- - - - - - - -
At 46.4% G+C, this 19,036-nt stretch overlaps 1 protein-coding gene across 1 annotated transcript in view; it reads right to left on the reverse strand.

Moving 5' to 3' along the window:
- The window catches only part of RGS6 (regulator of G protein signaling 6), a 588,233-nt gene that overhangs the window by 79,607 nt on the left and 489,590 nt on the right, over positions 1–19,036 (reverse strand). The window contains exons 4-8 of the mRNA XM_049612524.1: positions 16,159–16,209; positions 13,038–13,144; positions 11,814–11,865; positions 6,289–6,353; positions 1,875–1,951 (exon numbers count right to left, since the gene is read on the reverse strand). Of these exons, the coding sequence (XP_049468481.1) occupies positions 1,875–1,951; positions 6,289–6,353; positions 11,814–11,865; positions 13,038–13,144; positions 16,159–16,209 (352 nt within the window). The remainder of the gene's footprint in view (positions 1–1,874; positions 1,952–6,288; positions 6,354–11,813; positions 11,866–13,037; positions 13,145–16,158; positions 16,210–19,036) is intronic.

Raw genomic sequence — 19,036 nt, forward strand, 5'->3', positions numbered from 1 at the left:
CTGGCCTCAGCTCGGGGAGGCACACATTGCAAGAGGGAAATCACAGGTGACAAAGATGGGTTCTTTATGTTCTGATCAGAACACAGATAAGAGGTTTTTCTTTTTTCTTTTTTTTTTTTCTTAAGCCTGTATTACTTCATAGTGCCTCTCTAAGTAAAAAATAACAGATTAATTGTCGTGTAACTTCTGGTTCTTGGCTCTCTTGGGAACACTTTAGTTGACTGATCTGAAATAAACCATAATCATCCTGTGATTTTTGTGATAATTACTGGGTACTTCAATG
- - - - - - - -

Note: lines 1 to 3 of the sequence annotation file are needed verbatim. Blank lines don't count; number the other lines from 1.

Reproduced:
At 46.4% G+C, this 19,036-nt stretch overlaps 1 protein-coding gene across 1 annotated transcript in view; it reads right to left on the reverse strand.

Moving 5' to 3' along the window:
- The window catches only part of RGS6 (regulator of G protein signaling 6), a 588,233-nt gene that overhangs the window by 79,607 nt on the left and 489,590 nt on the right, over positions 1–19,036 (reverse strand). The window contains exons 4-8 of the mRNA XM_049612524.1: positions 16,159–16,209; positions 13,038–13,144; positions 11,814–11,865; positions 6,289–6,353; positions 1,875–1,951 (exon numbers count right to left, since the gene is read on the reverse strand). Of these exons, the coding sequence (XP_049468481.1) occupies positions 1,875–1,951; positions 6,289–6,353; positions 11,814–11,865; positions 13,038–13,144; positions 16,159–16,209 (352 nt within the window). The remainder of the gene's footprint in view (positions 1–1,874; positions 1,952–6,288; positions 6,354–11,813; positions 11,866–13,037; positions 13,145–16,158; positions 16,210–19,036) is intronic.